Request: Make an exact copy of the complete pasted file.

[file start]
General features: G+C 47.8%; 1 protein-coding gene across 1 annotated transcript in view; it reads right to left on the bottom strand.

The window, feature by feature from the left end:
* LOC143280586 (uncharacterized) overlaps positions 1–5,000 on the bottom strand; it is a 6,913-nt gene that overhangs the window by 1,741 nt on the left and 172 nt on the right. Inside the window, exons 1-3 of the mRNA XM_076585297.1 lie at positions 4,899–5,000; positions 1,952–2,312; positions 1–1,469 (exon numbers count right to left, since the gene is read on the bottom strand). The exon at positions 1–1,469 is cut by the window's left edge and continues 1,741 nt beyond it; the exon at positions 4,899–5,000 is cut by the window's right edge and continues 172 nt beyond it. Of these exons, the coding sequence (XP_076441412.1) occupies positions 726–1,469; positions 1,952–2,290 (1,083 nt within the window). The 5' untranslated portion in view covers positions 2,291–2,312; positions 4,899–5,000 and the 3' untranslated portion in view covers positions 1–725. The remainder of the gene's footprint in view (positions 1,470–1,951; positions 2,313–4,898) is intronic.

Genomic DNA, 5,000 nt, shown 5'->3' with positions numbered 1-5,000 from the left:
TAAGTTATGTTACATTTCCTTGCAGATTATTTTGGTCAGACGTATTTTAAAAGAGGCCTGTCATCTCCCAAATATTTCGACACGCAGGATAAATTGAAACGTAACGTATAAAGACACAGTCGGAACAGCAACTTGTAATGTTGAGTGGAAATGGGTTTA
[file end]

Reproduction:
General features: G+C 47.8%; 1 protein-coding gene across 1 annotated transcript in view; it reads right to left on the bottom strand.

The window, feature by feature from the left end:
* LOC143280586 (uncharacterized) overlaps positions 1–5,000 on the bottom strand; it is a 6,913-nt gene that overhangs the window by 1,741 nt on the left and 172 nt on the right. Inside the window, exons 1-3 of the mRNA XM_076585297.1 lie at positions 4,899–5,000; positions 1,952–2,312; positions 1–1,469 (exon numbers count right to left, since the gene is read on the bottom strand). The exon at positions 1–1,469 is cut by the window's left edge and continues 1,741 nt beyond it; the exon at positions 4,899–5,000 is cut by the window's right edge and continues 172 nt beyond it. Of these exons, the coding sequence (XP_076441412.1) occupies positions 726–1,469; positions 1,952–2,290 (1,083 nt within the window). The 5' untranslated portion in view covers positions 2,291–2,312; positions 4,899–5,000 and the 3' untranslated portion in view covers positions 1–725. The remainder of the gene's footprint in view (positions 1,470–1,951; positions 2,313–4,898) is intronic.

Genomic DNA, 5,000 nt, shown 5'->3' with positions numbered 1-5,000 from the left:
TAAGTTATGTTACATTTCCTTGCAGATTATTTTGGTCAGACGTATTTTAAAAGAGGCCTGTCATCTCCCAAATATTTCGACACGCAGGATAAATTGAAACGTAACGTATAAAGACACAGTCGGAACAGCAACTTGTAATGTTGAGTGGAAATGGGTTTA